Does your mobile site redirect to another URL? Well, that’s not ideal. It never has been.
Way back in the day – some folk used TEXT-ONLY versions of a website to produce content for users/browsers that didn’t support elements of their websites – in a (usually vain) attempt to make their content more accessible. The W3C/WAI even used to recommend it I think if all else failed:
A text-only page, with equivalent information or functionality, shall be provided to make a web site comply with the provisions of this part, when compliance cannot be accomplished in any other way. The content of the text-only pages shall be updated whenever the primary page changes. SECTION 508
It’s ALWAYS been ideal to deliver one URL to a visitor for accessibility purposes, and there is no difference when delivering mobile or smartphone content if you are thinking about creating “a mobile” version of your site.
When Google is the ‘visitor’ it’s usually even more important to deliver just one URL because of canonical url challenges for search engines – and this has been the case before the implementation of the canonical tag some time ago.
So the ideal is - to deliver one url at all times.
Seroundtable picked this up from the forums from John Mueller (Google Employee) which confirms this:
John Mueller – @Paul If you have “smartphone” content (which we see as normal web-content, as it’s generally a normal HTML page, just tweaked in layout for smaller displays) you can use the rel=canonical to point to your desktop version. This helps us to focus on the desktop version for web-search. When users visit that desktop version with a smartphone, you can redirect them to the mobile version. This works regardless of the URL structure, so you don’t need to use subdomains / subdirectories for smartphone-mobile sites. Even better however is to use the same URLs and to show the appropriate version of the content without a redirect :).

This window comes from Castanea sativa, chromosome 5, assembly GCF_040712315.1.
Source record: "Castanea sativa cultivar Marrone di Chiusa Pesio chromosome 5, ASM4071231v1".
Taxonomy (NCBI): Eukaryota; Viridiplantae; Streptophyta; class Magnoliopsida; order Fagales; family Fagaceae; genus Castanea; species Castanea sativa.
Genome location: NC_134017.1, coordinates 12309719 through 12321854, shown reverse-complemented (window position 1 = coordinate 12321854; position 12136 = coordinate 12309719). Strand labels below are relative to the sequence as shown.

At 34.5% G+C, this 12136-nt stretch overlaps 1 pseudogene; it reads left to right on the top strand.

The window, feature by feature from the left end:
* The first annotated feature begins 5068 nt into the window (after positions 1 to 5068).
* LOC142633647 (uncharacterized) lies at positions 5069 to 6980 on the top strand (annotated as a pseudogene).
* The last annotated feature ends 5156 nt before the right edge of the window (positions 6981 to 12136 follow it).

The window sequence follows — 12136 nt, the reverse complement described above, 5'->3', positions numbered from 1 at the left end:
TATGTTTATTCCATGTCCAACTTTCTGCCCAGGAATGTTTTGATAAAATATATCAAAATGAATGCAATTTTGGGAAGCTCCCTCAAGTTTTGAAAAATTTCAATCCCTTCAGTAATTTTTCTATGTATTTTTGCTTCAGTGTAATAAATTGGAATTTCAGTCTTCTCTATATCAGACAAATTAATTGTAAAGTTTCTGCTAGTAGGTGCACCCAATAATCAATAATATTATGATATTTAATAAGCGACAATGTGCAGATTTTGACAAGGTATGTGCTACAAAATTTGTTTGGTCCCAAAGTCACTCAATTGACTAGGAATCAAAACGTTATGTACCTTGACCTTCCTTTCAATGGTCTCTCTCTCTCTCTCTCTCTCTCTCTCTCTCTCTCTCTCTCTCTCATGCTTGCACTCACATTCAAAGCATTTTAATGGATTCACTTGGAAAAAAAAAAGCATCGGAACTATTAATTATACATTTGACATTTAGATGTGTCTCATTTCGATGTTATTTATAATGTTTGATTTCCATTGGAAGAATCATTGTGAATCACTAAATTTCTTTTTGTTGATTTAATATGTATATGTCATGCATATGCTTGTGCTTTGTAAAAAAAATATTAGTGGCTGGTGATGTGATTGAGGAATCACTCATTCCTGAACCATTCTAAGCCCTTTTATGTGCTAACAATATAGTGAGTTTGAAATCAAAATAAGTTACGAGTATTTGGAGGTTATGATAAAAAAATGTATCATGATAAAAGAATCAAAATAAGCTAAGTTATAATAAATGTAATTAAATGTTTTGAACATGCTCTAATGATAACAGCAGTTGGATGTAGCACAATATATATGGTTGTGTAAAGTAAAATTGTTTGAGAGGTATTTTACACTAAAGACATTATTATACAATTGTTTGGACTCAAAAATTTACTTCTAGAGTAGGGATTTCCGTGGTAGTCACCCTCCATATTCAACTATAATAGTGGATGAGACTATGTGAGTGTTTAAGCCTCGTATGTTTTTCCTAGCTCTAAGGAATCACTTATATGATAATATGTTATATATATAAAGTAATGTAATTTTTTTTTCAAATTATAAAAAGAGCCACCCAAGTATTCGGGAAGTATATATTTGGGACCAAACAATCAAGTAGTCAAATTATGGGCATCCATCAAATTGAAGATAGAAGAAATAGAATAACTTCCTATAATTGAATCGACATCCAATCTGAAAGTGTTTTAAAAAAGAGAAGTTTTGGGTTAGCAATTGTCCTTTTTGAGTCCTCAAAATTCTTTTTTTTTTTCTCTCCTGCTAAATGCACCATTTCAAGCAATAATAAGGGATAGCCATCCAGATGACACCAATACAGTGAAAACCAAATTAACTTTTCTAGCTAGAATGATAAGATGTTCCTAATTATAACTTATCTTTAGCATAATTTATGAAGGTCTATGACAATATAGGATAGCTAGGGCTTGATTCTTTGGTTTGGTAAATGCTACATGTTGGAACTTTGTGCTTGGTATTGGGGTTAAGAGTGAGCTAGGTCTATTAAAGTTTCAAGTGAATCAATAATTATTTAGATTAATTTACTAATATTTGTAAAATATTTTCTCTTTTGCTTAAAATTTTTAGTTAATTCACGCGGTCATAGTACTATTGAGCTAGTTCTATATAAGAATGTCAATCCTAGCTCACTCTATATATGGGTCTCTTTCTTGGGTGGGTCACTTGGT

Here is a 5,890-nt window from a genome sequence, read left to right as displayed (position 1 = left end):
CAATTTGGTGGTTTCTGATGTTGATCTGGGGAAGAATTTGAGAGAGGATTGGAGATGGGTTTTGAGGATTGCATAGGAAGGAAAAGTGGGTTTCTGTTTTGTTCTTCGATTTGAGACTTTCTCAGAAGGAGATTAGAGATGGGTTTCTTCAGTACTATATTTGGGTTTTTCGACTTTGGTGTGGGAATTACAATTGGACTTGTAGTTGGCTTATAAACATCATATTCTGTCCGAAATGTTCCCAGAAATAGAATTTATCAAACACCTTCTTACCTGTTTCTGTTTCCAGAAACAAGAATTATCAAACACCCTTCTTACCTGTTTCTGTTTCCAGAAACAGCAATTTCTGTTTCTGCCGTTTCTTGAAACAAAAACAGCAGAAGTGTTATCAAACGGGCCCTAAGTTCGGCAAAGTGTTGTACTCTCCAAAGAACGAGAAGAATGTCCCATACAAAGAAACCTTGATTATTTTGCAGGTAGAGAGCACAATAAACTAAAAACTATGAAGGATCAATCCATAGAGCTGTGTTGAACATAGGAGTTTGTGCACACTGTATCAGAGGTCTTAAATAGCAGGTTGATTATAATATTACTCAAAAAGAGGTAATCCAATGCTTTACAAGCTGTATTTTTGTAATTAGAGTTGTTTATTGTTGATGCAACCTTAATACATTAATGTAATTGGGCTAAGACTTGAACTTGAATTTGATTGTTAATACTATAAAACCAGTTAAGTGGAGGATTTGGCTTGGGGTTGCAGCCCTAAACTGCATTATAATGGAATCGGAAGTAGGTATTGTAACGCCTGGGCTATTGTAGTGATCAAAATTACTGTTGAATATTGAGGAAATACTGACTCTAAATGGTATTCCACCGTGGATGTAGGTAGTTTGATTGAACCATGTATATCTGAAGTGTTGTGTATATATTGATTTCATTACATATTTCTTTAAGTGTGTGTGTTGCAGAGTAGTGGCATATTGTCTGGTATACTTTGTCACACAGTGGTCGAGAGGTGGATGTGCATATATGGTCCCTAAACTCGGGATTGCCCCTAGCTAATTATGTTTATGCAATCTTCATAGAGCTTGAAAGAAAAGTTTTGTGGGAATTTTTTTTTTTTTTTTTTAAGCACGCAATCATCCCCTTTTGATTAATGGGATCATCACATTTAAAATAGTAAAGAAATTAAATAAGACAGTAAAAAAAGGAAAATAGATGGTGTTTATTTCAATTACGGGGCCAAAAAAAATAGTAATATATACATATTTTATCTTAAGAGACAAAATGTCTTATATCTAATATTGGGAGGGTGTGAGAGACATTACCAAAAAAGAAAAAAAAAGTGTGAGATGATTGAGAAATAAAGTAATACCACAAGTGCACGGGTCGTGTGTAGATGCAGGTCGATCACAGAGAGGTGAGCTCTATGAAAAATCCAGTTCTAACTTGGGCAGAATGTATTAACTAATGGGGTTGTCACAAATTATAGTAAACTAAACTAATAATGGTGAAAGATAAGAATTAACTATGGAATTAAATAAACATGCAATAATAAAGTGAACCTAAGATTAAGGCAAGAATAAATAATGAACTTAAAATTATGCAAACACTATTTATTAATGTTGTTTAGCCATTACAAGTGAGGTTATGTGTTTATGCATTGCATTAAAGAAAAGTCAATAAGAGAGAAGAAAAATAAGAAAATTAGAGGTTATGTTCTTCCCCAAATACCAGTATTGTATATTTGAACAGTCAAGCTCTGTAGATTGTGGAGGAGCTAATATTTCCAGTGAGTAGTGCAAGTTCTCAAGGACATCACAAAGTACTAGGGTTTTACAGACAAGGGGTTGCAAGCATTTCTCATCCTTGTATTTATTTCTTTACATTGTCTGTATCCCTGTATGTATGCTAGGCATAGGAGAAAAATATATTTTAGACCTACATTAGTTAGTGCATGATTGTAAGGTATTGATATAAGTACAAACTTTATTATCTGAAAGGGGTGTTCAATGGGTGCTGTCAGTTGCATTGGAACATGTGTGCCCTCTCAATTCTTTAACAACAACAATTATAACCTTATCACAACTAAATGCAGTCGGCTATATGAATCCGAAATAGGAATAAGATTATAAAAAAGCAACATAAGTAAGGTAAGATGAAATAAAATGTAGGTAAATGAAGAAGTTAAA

In today’s world with smart phones – it’s not always necessary to have a mobile “site”. For me, the benefits of a smart phone when used, are usually for download speeds and easy access for mobiles and to bypass loading heavy, rich content some websites have. Not everone has 3g.
I am certainly going to take advantage of the benefits of a mobile theme. I’ve tested a few and I think i know which one i like. I’ll post a blog when I confirm.
Mobile use is picking up – it’s worth thinking about your mobile strategy, too, and that it needs to work with humans and search engines.